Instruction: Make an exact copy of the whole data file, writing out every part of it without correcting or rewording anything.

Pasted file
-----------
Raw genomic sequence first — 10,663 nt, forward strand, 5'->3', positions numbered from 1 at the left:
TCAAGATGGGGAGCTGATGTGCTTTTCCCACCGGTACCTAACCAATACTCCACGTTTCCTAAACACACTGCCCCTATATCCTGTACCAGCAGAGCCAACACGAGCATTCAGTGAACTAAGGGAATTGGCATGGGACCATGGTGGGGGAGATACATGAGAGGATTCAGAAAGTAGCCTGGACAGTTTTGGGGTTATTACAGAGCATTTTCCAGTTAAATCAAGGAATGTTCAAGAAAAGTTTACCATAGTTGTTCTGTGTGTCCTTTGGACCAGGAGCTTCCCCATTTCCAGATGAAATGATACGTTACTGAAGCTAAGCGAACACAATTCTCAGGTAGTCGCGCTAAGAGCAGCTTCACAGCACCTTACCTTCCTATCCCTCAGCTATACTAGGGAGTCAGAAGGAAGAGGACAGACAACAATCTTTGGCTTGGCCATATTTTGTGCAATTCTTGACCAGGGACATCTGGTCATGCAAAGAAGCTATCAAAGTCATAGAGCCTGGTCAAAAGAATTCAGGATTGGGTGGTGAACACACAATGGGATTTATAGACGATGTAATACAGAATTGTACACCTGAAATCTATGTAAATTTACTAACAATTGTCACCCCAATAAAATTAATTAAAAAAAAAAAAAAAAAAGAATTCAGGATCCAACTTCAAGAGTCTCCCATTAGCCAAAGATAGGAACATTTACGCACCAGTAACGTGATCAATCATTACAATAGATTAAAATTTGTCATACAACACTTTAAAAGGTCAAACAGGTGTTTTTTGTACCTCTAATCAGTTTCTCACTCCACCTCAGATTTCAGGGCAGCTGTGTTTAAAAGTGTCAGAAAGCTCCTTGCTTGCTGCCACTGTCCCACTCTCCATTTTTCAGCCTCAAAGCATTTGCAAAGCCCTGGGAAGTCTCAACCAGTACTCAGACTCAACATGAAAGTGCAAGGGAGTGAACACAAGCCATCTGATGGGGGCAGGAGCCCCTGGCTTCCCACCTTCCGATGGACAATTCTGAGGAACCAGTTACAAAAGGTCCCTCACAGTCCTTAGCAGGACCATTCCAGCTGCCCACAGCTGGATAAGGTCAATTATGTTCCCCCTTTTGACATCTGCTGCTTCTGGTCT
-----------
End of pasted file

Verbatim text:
Raw genomic sequence first — 10,663 nt, forward strand, 5'->3', positions numbered from 1 at the left:
TCAAGATGGGGAGCTGATGTGCTTTTCCCACCGGTACCTAACCAATACTCCACGTTTCCTAAACACACTGCCCCTATATCCTGTACCAGCAGAGCCAACACGAGCATTCAGTGAACTAAGGGAATTGGCATGGGACCATGGTGGGGGAGATACATGAGAGGATTCAGAAAGTAGCCTGGACAGTTTTGGGGTTATTACAGAGCATTTTCCAGTTAAATCAAGGAATGTTCAAGAAAAGTTTACCATAGTTGTTCTGTGTGTCCTTTGGACCAGGAGCTTCCCCATTTCCAGATGAAATGATACGTTACTGAAGCTAAGCGAACACAATTCTCAGGTAGTCGCGCTAAGAGCAGCTTCACAGCACCTTACCTTCCTATCCCTCAGCTATACTAGGGAGTCAGAAGGAAGAGGACAGACAACAATCTTTGGCTTGGCCATATTTTGTGCAATTCTTGACCAGGGACATCTGGTCATGCAAAGAAGCTATCAAAGTCATAGAGCCTGGTCAAAAGAATTCAGGATTGGGTGGTGAACACACAATGGGATTTATAGACGATGTAATACAGAATTGTACACCTGAAATCTATGTAAATTTACTAACAATTGTCACCCCAATAAAATTAATTAAAAAAAAAAAAAAAAAAGAATTCAGGATCCAACTTCAAGAGTCTCCCATTAGCCAAAGATAGGAACATTTACGCACCAGTAACGTGATCAATCATTACAATAGATTAAAATTTGTCATACAACACTTTAAAAGGTCAAACAGGTGTTTTTTGTACCTCTAATCAGTTTCTCACTCCACCTCAGATTTCAGGGCAGCTGTGTTTAAAAGTGTCAGAAAGCTCCTTGCTTGCTGCCACTGTCCCACTCTCCATTTTTCAGCCTCAAAGCATTTGCAAAGCCCTGGGAAGTCTCAACCAGTACTCAGACTCAACATGAAAGTGCAAGGGAGTGAACACAAGCCATCTGATGGGGGCAGGAGCCCCTGGCTTCCCACCTTCCGATGGACAATTCTGAGGAACCAGTTACAAAAGGTCCCTCACAGTCCTTAGCAGGACCATTCCAGCTGCCCACAGCTGGATAAGGTCAATTATGTTCCCCCTTTTGACATCTGCTGCTTCTGGTCT